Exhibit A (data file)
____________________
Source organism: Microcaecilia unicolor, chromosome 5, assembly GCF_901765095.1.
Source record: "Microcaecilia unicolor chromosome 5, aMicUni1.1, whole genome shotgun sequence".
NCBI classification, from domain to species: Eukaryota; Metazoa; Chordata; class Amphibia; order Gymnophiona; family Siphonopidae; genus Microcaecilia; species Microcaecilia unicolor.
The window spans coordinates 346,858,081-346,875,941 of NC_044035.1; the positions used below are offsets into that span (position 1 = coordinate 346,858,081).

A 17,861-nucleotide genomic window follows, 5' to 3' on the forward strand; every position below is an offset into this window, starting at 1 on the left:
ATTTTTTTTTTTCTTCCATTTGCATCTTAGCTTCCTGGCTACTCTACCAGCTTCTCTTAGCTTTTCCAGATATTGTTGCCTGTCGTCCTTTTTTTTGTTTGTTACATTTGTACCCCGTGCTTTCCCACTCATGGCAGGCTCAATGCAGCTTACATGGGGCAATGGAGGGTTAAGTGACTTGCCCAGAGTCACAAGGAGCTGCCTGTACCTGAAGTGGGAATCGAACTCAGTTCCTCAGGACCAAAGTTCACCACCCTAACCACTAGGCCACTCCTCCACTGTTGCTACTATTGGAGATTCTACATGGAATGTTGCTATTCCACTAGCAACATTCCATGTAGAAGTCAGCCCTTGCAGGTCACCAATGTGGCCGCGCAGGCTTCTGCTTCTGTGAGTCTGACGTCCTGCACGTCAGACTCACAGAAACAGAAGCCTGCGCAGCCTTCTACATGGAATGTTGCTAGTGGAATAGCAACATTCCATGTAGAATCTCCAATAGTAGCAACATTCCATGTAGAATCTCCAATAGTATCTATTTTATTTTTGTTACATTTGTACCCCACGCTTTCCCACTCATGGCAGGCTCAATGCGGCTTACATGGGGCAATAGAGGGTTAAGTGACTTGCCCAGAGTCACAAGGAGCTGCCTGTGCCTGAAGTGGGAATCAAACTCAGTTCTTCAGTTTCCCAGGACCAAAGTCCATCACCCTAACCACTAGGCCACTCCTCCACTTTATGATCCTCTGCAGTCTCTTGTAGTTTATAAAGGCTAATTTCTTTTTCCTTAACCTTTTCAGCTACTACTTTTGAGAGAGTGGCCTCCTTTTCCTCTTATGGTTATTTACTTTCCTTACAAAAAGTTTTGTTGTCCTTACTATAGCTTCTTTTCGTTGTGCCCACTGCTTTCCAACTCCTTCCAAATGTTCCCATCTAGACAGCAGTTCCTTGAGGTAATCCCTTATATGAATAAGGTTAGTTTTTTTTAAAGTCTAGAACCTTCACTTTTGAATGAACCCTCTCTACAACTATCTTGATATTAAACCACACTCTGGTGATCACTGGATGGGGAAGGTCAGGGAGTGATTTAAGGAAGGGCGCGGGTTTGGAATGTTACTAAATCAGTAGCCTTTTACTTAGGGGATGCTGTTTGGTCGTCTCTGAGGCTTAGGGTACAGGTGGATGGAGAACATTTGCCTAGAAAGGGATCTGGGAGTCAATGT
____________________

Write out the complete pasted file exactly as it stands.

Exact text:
Source organism: Microcaecilia unicolor, chromosome 5, assembly GCF_901765095.1.
Source record: "Microcaecilia unicolor chromosome 5, aMicUni1.1, whole genome shotgun sequence".
NCBI classification, from domain to species: Eukaryota; Metazoa; Chordata; class Amphibia; order Gymnophiona; family Siphonopidae; genus Microcaecilia; species Microcaecilia unicolor.
The window spans coordinates 346,858,081-346,875,941 of NC_044035.1; the positions used below are offsets into that span (position 1 = coordinate 346,858,081).

A 17,861-nucleotide genomic window follows, 5' to 3' on the forward strand; every position below is an offset into this window, starting at 1 on the left:
ATTTTTTTTTTTCTTCCATTTGCATCTTAGCTTCCTGGCTACTCTACCAGCTTCTCTTAGCTTTTCCAGATATTGTTGCCTGTCGTCCTTTTTTTTGTTTGTTACATTTGTACCCCGTGCTTTCCCACTCATGGCAGGCTCAATGCAGCTTACATGGGGCAATGGAGGGTTAAGTGACTTGCCCAGAGTCACAAGGAGCTGCCTGTACCTGAAGTGGGAATCGAACTCAGTTCCTCAGGACCAAAGTTCACCACCCTAACCACTAGGCCACTCCTCCACTGTTGCTACTATTGGAGATTCTACATGGAATGTTGCTATTCCACTAGCAACATTCCATGTAGAAGTCAGCCCTTGCAGGTCACCAATGTGGCCGCGCAGGCTTCTGCTTCTGTGAGTCTGACGTCCTGCACGTCAGACTCACAGAAACAGAAGCCTGCGCAGCCTTCTACATGGAATGTTGCTAGTGGAATAGCAACATTCCATGTAGAATCTCCAATAGTAGCAACATTCCATGTAGAATCTCCAATAGTATCTATTTTATTTTTGTTACATTTGTACCCCACGCTTTCCCACTCATGGCAGGCTCAATGCGGCTTACATGGGGCAATAGAGGGTTAAGTGACTTGCCCAGAGTCACAAGGAGCTGCCTGTGCCTGAAGTGGGAATCAAACTCAGTTCTTCAGTTTCCCAGGACCAAAGTCCATCACCCTAACCACTAGGCCACTCCTCCACTTTATGATCCTCTGCAGTCTCTTGTAGTTTATAAAGGCTAATTTCTTTTTCCTTAACCTTTTCAGCTACTACTTTTGAGAGAGTGGCCTCCTTTTCCTCTTATGGTTATTTACTTTCCTTACAAAAAGTTTTGTTGTCCTTACTATAGCTTCTTTTCGTTGTGCCCACTGCTTTCCAACTCCTTCCAAATGTTCCCATCTAGACAGCAGTTCCTTGAGGTAATCCCTTATATGAATAAGGTTAGTTTTTTTTAAAGTCTAGAACCTTCACTTTTGAATGAACCCTCTCTACAACTATCTTGATATTAAACCACACTCTGGTGATCACTGGATGGGGAAGGTCAGGGAGTGATTTAAGGAAGGGCGCGGGTTTGGAATGTTACTAAATCAGTAGCCTTTTACTTAGGGGATGCTGTTTGGTCGTCTCTGAGGCTTAGGGTACAGGTGGATGGAGAACATTTGCCTAGAAAGGGATCTGGGAGTCAATGT